SAINTS, SLUTS, VIXENS, VAMPS, HARIDANS, HOYDENS, QUEENS, KILLERS, NUNS

SAINTS, SLUTS, VIXENS, VAMPS, HARIDANS, HOYDENS, QUEENS, KILLERS, NUNS

Jul 26, 2012

IF ROMEO AND JULIET GOT MARRIED


THE WOMAN BEHIND LOVE'S GREATEST MONUMENT
Colin Falconer

Mumtaz Mahal, inspired the Taj Mahal
Mumtaz Mahal
In the west we think of Romeo and Juliet as the archetypal lovers, the ultimate romantic couple. Yet India has perhaps better claim to the accolade than Italy; if you want to find a monument to the world's greatest love story, you will find it in one of India’s most polluted and industrialized cities, not the cobbled medieval streets of Verona.

India’s Juliet was born Arjumand Banu Begum, in Agra, northern India, the niece of the Empress Nur Jehan, wife of the Emperor Jehangir. She was fourteen years old when she was engaged to Prince Khurram - later to become the Shah Jahan. But she had to wait five years for the marriage, for a date chosen by court astrologers as propitious for a happy marriage.

For once, the court astrologers got it exactly right.

In the intervening years the Shah had already taken two other wives; but after he married Arjumand he was so taken with her that he surrendered his polygamous rights to other women in order to be only with her. He later conferred upon her the title ‘Mumtaz Mahal’ - the chosen one of the palace.

According to the official court chronicler, Motamid Khan, the relationship with his other wives ‘had nothing more than the status of marriage. The intimacy, deep affection, attention and favour which His Majesty had for the Cradle of Excellence (Mumtaz) exceeded by a thousand times what he felt for any other.’

Of course, the affections of princes can be notoriously fickle; but not in the case of Shah Jahan.

Shah Jahan, built the Taj Mahal


Mumtaz became his trusted companion, and travelled with him everywhere, even on military campaigns, despite her frequent pregnancies. Court historians go to elaborate lengths to document the intense and erotic relationship the couple enjoyed. His trust in her was so profound that he even gave her his imperial seal, the Murh Uzah

Buranphur, where Mumtaz Mahal died
Burhanpur: photograph Md iet
In their nineteen years of marriage she bore him thirteen children, seven of whom died at birth or at a very young age. But in 1631, while him accompanying on a military expedition in Burhanpur (now in Madhya Pradesh) she died while giving birth to their fourteenth child, a daughter named Gauhara.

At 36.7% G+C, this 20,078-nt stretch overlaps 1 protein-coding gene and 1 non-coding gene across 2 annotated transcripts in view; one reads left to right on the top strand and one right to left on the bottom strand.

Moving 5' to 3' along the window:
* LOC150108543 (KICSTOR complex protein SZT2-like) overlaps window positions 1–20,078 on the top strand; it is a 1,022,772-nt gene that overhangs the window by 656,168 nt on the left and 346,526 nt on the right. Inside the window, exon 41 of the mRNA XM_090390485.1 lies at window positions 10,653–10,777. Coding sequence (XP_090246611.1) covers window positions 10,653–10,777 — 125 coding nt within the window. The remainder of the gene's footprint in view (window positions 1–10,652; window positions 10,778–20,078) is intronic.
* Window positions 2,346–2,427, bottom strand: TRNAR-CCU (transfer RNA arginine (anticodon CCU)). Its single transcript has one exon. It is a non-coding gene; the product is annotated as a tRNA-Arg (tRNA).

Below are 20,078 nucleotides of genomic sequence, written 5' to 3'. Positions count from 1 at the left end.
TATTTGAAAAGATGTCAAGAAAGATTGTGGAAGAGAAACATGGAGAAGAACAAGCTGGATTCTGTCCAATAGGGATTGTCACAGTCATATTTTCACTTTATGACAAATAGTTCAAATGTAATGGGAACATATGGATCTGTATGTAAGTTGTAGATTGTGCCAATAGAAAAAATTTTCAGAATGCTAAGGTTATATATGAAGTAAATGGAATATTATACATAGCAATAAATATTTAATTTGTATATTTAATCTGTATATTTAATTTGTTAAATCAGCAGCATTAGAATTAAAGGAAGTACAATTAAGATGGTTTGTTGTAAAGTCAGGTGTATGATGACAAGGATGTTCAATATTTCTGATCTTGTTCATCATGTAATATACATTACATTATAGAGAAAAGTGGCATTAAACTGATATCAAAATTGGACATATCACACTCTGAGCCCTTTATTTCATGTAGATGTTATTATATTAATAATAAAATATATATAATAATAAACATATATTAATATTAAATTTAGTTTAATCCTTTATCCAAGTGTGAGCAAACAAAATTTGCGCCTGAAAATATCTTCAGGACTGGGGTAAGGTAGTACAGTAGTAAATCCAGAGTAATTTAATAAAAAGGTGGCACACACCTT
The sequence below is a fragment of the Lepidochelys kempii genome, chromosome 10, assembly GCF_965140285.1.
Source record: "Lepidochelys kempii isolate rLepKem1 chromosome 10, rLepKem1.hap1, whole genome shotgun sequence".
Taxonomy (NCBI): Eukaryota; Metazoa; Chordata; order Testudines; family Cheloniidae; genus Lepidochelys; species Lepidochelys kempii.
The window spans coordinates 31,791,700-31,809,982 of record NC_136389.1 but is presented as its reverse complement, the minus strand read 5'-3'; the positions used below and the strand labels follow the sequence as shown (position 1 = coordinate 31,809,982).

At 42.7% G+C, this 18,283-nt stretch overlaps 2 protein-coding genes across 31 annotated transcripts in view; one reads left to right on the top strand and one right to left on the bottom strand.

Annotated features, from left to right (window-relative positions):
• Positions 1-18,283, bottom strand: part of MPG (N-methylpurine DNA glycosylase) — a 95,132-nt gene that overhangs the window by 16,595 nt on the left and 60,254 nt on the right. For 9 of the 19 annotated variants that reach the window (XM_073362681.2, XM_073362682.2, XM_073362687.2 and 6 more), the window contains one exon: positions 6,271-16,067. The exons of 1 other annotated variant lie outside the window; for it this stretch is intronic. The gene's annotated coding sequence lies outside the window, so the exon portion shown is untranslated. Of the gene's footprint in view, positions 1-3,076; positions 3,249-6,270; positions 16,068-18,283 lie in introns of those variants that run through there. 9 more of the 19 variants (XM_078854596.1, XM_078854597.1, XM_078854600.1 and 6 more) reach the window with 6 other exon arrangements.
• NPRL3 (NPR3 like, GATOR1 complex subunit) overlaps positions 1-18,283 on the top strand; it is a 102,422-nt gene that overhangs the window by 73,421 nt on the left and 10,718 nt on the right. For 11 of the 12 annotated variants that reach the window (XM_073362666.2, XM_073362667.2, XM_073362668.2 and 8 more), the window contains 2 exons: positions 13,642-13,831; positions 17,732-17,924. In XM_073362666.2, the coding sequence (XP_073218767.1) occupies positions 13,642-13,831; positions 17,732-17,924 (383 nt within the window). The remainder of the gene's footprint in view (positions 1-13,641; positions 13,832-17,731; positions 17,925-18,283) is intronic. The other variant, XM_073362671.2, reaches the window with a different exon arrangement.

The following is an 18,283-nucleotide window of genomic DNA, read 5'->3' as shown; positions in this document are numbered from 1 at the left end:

The Shah was reportedly inconsolable. He went into secluded mourning for a year and when he appeared again, his hair had turned white.

The first half of his life had been dedicated to their marriage; the second half of it he dedicated to her memorial.

In 1631 he had her body disinterred and transported in a golden casket back to Agra. He then set to work planning the design and construction of a suitable mausoleum and funerary garden for the woman who was the love of his life. It was a task that would take more than 22 years to complete: he was still laboring over her tomb in his fifties. 

Taj Mahal
the Taj Mahal

 He had translucent white marble brought from Rajasthan; jade and crystal from China; turquoise from Tibet; carnelian from Arabia. He brought in the finest artisans in the Empire. There were sculptors from Bukhara, calligraphers from Syria and Persia, stonecutters from Baluchistan.   


When it was finished it became one of the wonders of the world and remains the iconic emblem of India; the Taj Mahal.

mausoleum, the Taj Mahal
But the construction bankrupted the Empire and soon after its completion, he was deposed by his son Aurangzeb and put under house arrest at nearby Agra Fort. 

It is said that he could not see the Taj from his cell so he hung a crystal in the high window so he could see its reflection there. When he died, Aurangzeb buried him in the mausoleum next to his wife.

Theirs was one of the great love stories of history. And as the four million tourists who flock to Agra every year will attest, it was indeed a love that did not grow old. 

harem, colin falconer, suleiman the magnificent

See Colin Falconer's HAREM here.

See more history at 
Looking for Mr Goodstory here
 
 
 
 
 
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5 comments:

Barbara said...

Such a wonderful story!! I love the fact that he memorialized his wife after her death. It's very touching.

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Shelley said...

We need more literature about intense love within, not just before, marriage.

Mirella Patzer said...

Thanks for letting me know. I've added the RSS Feed in addition to the email subscription.

Enjoy the blog and I love reading your comments.

COLIN FALCONER said...

Thanks Barbara, thanks Shelley. The touching thing about this story is that it's about what happens after the prince and the princess live happily ever after. The Shah and Mumtaz Mahal actually did!